Like the monocultural forest profile that backs them, New Zealand Units have focused industry, landowners, and the government most intently on carbon, putting the other positive aspects of forestation on farms in the shade.
Professor Shaun Hendy is chief scientist at environmental data company Toha, one of several carbon credit companies operating in NZ’s commercial voluntary carbon market, separate to the Emissions Trading Scheme.
The NZ commercial carbon market is dominated by several large players, including Toha, Toitū and Ekos, all governed under regulations Hendy describes as relatively light in a rapidly evolving sector.
He sees the carbon credit market as likely to broaden in what those credits represent in coming years and being the catalyst for engaging more farmers seeking values, and value, over and above carbon alone.
Hendy acknowledges the issue of “additionality” in carbon sequestration is a complex one for farmers to grasp when assessing their farm’s carbon absorbing capacity.
It requires a change from a “business as usual” approach in forest/vegetation management, to proof of some action that gains them extra carbon credits to offset against emissions.
His company plays a role in assessing a farmer’s efforts to protect native bush and determine the value of the carbon that improvement generates.
For example, a farmer wanting to claim carbon credits from an unfenced block of bush on their farm would have to fence it off to add valid carbon credit gains to it.
“Then you could confidently go into the carbon market and sell it as an offset.”
It’s a point farmers often pull up on, believing that a block of vegetation represents a block of carbon, which it does – but it is the effort to improve that block’s carbon capture that counts for credits.
Hendy said there are data modelling tools, including look-up tables, that can help determine the additionality of moves like fencing unfenced blocks.
Toha partners with external science organisations to develop these tools.
Pest control is another area where additional carbon may be captured by embarking on a control scheme.
“Ultimately we would like to link up biodiversity, erosion and water quality with carbon capture, but we are not quite there yet,” Hendy said.
Soil carbon is another area demanding more work to determine how much any improvement in it would count as a credit.
Meanwhile NZ’s understanding of native trees’ ability to capture carbon is also requiring some catch-up work to be done.
Overseas, the European Union has recently moved to clamp down on companies’ ability to make carbon neutral claims, requiring them to distinguish between their own emissions reduction efforts and the use of carbon-offsetting schemes that plant trees.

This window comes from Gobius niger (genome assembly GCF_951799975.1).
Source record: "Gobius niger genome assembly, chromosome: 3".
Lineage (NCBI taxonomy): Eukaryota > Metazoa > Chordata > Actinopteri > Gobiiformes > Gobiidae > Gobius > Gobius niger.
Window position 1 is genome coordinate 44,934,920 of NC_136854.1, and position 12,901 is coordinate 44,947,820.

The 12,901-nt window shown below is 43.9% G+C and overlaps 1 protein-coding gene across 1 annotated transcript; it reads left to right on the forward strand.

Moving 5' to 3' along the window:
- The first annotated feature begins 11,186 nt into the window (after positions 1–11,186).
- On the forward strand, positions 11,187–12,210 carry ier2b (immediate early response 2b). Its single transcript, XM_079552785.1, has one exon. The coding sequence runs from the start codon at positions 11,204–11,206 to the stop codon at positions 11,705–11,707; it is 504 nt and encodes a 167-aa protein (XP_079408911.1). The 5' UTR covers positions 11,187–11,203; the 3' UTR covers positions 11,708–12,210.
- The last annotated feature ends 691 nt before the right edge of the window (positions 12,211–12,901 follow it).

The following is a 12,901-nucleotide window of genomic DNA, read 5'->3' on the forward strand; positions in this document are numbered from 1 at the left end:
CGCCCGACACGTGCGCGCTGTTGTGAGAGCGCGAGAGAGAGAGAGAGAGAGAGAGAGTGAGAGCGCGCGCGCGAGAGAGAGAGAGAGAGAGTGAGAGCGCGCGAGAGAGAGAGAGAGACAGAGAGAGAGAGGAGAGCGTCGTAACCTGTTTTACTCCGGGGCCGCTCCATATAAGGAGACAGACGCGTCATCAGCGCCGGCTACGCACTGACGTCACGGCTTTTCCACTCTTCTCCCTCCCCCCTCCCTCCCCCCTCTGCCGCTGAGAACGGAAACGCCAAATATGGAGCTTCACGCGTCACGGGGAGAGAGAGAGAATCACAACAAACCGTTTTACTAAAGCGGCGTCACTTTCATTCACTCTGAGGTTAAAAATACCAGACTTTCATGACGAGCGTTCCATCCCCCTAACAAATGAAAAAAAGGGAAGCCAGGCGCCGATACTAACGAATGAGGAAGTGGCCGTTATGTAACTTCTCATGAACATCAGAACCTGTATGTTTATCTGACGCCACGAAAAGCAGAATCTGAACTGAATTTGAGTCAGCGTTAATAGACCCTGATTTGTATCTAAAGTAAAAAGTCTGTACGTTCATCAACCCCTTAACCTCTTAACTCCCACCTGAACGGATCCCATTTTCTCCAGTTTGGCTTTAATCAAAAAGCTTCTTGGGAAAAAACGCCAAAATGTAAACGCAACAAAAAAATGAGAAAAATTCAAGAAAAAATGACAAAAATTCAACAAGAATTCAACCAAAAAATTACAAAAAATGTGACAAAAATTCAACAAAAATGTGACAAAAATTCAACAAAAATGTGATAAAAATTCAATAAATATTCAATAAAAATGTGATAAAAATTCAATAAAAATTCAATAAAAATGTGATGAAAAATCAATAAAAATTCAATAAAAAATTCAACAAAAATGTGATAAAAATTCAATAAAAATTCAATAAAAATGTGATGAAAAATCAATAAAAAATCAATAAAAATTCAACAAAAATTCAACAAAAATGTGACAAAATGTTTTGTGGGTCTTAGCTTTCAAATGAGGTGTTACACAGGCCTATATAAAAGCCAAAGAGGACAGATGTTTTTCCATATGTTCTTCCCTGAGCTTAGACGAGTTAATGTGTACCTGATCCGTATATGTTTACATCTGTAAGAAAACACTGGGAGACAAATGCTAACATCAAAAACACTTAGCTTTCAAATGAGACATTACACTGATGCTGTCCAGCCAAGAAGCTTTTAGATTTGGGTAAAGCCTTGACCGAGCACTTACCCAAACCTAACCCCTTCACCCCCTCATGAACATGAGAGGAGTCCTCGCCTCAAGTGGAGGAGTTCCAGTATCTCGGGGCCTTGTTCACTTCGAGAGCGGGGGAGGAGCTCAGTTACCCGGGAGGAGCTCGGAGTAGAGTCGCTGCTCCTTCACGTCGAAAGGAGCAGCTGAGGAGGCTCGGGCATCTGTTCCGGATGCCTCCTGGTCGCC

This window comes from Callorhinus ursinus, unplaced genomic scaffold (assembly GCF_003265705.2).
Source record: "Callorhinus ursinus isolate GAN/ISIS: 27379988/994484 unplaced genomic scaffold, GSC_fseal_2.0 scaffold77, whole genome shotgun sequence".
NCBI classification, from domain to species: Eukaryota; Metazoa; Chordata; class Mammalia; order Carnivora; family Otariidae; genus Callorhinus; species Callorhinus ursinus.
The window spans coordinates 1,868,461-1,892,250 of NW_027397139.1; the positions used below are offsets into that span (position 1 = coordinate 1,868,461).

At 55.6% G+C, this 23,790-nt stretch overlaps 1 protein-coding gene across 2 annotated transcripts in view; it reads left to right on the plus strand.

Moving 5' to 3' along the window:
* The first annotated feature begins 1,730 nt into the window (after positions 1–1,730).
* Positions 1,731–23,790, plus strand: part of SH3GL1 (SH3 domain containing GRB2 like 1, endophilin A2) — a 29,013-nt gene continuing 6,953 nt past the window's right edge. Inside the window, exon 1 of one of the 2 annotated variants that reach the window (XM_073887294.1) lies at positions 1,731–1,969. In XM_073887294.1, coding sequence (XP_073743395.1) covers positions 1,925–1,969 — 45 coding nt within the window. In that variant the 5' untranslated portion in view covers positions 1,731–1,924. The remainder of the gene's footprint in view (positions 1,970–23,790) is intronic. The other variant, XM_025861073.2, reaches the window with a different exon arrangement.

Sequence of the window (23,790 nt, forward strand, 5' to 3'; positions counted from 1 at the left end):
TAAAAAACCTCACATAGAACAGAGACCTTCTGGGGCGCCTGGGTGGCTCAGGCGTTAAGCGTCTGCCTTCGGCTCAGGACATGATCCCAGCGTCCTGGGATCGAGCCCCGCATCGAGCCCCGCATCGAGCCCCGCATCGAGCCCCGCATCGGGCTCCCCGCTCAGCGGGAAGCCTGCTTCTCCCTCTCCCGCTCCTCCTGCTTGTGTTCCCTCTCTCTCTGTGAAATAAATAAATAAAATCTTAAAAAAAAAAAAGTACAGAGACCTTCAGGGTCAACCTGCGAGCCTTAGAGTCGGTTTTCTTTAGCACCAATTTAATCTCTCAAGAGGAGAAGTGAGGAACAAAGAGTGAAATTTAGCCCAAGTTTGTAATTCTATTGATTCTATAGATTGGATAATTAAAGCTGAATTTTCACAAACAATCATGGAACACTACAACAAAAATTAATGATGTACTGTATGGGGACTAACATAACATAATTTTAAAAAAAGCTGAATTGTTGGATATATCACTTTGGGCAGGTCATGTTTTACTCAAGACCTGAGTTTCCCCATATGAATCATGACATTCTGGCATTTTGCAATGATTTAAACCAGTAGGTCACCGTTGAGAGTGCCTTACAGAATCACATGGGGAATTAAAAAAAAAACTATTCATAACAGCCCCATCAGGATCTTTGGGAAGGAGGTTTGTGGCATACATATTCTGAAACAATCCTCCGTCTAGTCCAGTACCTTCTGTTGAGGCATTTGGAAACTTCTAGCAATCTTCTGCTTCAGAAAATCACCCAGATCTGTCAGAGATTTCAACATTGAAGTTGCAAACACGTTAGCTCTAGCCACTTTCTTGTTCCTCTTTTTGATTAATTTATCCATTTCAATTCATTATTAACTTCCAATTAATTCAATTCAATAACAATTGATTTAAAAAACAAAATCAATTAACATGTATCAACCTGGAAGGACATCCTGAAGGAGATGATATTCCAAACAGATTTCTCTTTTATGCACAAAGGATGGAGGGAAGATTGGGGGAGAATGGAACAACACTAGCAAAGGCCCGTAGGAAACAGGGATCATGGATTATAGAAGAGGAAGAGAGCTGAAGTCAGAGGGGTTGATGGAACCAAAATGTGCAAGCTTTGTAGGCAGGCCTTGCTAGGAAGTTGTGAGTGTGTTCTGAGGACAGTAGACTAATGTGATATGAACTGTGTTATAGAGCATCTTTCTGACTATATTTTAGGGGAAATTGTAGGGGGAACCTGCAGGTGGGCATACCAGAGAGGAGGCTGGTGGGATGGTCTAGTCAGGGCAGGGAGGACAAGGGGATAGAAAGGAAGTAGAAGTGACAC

Hendy’s company offers landowners, iwi and catchment groups the opportunity to have their kaitiaki work recognised, to claim carbon credits for that work, and move towards gaining credits for biodiversity benefits in the future.
Hendy said this will help meet a growing demand for “carbon-plus” from investors and consumers seeking improved biodiversity and water quality alongside improved carbon from plantings.
As He Waka Eke Noa (HWEN) continues to be formulated, he said, interest is growing from landowners and farmer groups increasingly recognising the value of native plantings.
Toha has recently launched the East Coast Exchange to help nurture that interest in Te Tairāwhiti.
The exchange is a post-Gabrielle creation including a growing portfolio of Te Tairāwhiti-focused initiatives helping build resilience on the East Coast. It includes land improvement efforts planting natives, and protecting erodible areas that may not fit into the ETS.
The exchange is touted as a precursor to where “carbon-plus” credits may evolve in the future, to include water quality, biodiversity, and erosion control values.
Hendy said he likes Climate Change Minister James Shaw’s belief that ultimately one carbon credit should rule them all.
“I like his thinking, that we should move proven credits into the ETS, once we know how they fit with our national inventory of emissions.
“The voluntary market could remain, though, almost as a proving ground for innovative and new approaches to carbon sequestration and reduction.”
Such a move would also eliminate the risk of credit holders double dipping between private and national schemes.
Hendy is confident his company can adapt to HWEN as it is finalised, and he hopes its rules are nailed down sooner than later, so he and others can play a role in helping landowners determine their carbon storage capabilities on farm.